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Infamous Facts About Lucrezia Borgia, The Black Widow Of Rome

Christine Tran

Seductress. Schemer. Poisoner. Such words (and worse) have often described Lucrezia Borgia, one of the scandalous children of Pope Alexander VI. Though Lucrezia is known as a Renaissance femme fatale, when we cut through the rumors and myths, the truth is much more complicated and somehow even more jaw-dropping than her already-spicy reputation. Strap in: This is the deranged story of Lucrezia Borgia.


Lucrezia Borgia Facts

1. She Was Born Into Scandal

Lucrezia Borgia entered the world on April 18, 1480. At the time, her father was “just” Cardinal Rodrigo Borgia—not yet Pope Alexander VI. Sure, men of the cloth were technically supposed to be celibate. But that hardly stopped Rodrigo from fathering multiple children with Lucrezia’s mother…along with several other women.

2. Her Mother was a Mistress

Lucrezia’s mother, Vannozza dei Cattanei, may not have been Rodrigo Borgia’s only mistress, but she was definitely his longest-lasting affair. The couple shared three sons in addition to Lucrezia: Cesare, Giovanni, and little Gioffre. While her brothers gained power through battles, Lucrezia would have to seduce her way to the top. It’s a good thing she inherited her mom’s vixen gene…

3. She Had a Bad Teacher

For such an infamous woman, we don’t know much about Lucrezia Borgia’s upbringing. She wasn’t raised in the heart of her father’s court (see: him being a priest and all). At nine, she got an education at a distant relative’s house…alongside her father’s brand-new mistress, Guilia Farnese. As though that’s not awkward enough, things would get even worse for Lucrezia.

4. She Had Mommy Issues

Talk about mommy issues. Not only did Lucrezia grow up away from her disinterested mother, she also had a pretty weird relationship with her dad’s new girlfriend Guilia. Back in the Renaissance, people often made a point of comparing Guilia and Lucrezia’s looks—and awarding the title of “Miss Renaissance” to Guilia. Ouch.

5. She was a Regulation Hottie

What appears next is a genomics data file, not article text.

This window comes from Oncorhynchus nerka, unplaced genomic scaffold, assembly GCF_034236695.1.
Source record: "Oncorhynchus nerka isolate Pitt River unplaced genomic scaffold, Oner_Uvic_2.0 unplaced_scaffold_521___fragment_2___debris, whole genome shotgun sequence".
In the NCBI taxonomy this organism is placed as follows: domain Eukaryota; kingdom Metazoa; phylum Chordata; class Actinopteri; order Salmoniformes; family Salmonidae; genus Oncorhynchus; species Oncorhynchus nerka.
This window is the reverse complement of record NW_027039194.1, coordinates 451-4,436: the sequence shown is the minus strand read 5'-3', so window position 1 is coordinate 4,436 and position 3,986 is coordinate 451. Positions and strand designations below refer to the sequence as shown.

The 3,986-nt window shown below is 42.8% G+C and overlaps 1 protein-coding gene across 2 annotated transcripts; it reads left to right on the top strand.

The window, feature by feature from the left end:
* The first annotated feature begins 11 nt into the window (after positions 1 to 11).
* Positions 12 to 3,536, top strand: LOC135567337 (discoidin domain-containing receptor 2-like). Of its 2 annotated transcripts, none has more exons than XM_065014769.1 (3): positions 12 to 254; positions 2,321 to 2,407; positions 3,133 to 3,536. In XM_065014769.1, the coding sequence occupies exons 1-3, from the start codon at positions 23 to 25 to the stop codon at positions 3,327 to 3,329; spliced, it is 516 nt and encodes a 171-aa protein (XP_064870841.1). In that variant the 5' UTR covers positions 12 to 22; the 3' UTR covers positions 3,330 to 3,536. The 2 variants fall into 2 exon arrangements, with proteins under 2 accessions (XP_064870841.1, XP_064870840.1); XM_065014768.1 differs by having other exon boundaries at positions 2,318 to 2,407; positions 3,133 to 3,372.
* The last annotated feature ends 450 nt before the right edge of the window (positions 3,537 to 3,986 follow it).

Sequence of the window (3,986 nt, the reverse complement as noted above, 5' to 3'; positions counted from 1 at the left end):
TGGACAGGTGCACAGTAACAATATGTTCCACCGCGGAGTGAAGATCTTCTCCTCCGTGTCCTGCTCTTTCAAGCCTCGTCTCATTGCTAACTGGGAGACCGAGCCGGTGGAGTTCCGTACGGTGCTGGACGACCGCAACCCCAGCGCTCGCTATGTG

Despite the haters, Lucrezia was still a great beauty. In her early 20s, a courtier took a totally-not-creepy catalog of the Borgia daughter. He described her “graceful form” and went into raptures over her long golden hair, brilliant white teeth, and “admirably proportioned bust.” Okay, we get it, she was hot! But Lucrezia would learn that beauty could be a double-edged sword.

6. Her Love Life Started Early

Back in the Renaissance, people started adulting early. Case in point: Lucrezia was just 11 years old when she got engaged to the Lord of Val D’Ayora, a minor nobleman. Then a couple months later, when the Borgia family sniffed out a better option, they dumped Lucrezia’s first fiancé and traded up. But when Papa Borgia became Pope Alexander VI, they ghosted that guy too. Lucrezia wasn’t even a teenager, and she already had two failed engagements under her belt, and her love life would only get more scandalous.

7. Her Marriage was Doomed

At the age of 13, Lucrezia finally made it down the aisle. The groom was Giovanni Sforza, himself an out-of-wedlock son of Costanzo I Sforza. Not unlike Lucrezia, Giovanni’s low birth was offset by his powerful connections (his uncle was the Duke of Milan), and the couple wed on June 12, 1493. It was definitely not a match made in heaven. Lucrezia’s husband was 14 years older than his child bride.

8. Her Marriage Didn’t Last

Shocker: The 13-year-old Lucrezia found little in common with her 27-year-old first husband Giovanni Sforza. After just four years of mutual unhappiness, the mismatched couple would accuse each other of “misconduct” also known as the Renaissance equivalent of irreconcilable differences. Of course, this disharmony was politically convenient to the Borgias…

9. A Huge Conflict Tore Her Marriage Apart

Not long after Lucrezia’s marriage, the Borgias’ need for an alliance with the Sforza family expired in bombastic fashion. When the French King tried to take over Naples, the Borgias politely declined (read: convinced him they were BFFs, then ruthlessly betrayed him), only for the Sforzas to support him. With Lucrezia’s family and her hubby’s family on opposite sides of a huge conflict, it was only a matter of time before the couple headed to splitsville.

10. She Misbehaved

Even before Papa Borgia got his daughter a scandalous annulment, Lucrezia was already making a name for herself as Italy’s new troublemaker. She and her sister-in-law Sancia would chat and laugh throughout church services. Their behavior caused a huge scandal, but it paled in comparison to what they did behind closed doors.